This book makes you feel like you're right there with Friedan in the 1950's and early 60's, interviewing housewives who feel a vague but desperate emptiness in their lives. This fascinating book shows exactly how post-WWII society subtly discouraged women from ever growing up. While boys received encouragement to grow and seek out their place in the world, girls were taught to get married and live through their husbands and children, never able to forge an identity for themselves and leaving a nagging hollow spot in their psyches. The focus of the book is on how society justified and perpetuated this system (which was still going full-steam-ahead at the time the book was written), often by merely playing upon people's unquestioned assumptions.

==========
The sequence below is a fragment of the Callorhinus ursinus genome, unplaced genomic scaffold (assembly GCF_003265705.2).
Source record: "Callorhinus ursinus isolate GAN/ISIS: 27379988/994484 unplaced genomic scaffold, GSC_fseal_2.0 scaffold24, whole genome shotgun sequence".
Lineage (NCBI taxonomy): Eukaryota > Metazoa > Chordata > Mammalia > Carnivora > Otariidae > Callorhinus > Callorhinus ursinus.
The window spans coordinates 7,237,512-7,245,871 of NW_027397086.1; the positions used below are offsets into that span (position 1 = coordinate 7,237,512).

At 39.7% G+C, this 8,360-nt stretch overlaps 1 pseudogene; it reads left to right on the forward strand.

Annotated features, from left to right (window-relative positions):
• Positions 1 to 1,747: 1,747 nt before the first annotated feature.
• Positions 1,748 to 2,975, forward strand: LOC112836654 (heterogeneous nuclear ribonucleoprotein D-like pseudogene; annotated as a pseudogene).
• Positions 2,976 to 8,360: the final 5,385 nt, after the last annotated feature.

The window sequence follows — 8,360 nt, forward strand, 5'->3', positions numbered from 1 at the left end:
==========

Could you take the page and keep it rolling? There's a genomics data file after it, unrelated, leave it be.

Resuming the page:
I read this book for the first time a year ago, and I was absolutely enthralled. I had never liked history before because it never seemed real, but The Feminine Mystique opened up the past for me like no book or class ever has. The examples she gives from her interviews are very disturbing, especially considering that they were taken less than fifty years ago. She interviews students at Smith College (which was and is women-only) who unabashedly say that they would rather give up their dreams of being microbiologists or physicists because the men don't like "brainy" women. Unengaged students search frantically for men, and those who still enjoy applying themselves to their studies admit it to her in hushed tones, as if confessing a dark secret. There's not a boring page in the entirety of this thought-provoking, fascinating book.
In 1963, Betty Friedan was the first to publicly stand up for the right of women to acheive. Reading her book made me appreciate how incredibly far we've come, and how much we owe it to people like Friedan who fought for our right to become full human beings. She has earned my lifelong respect and gratitude.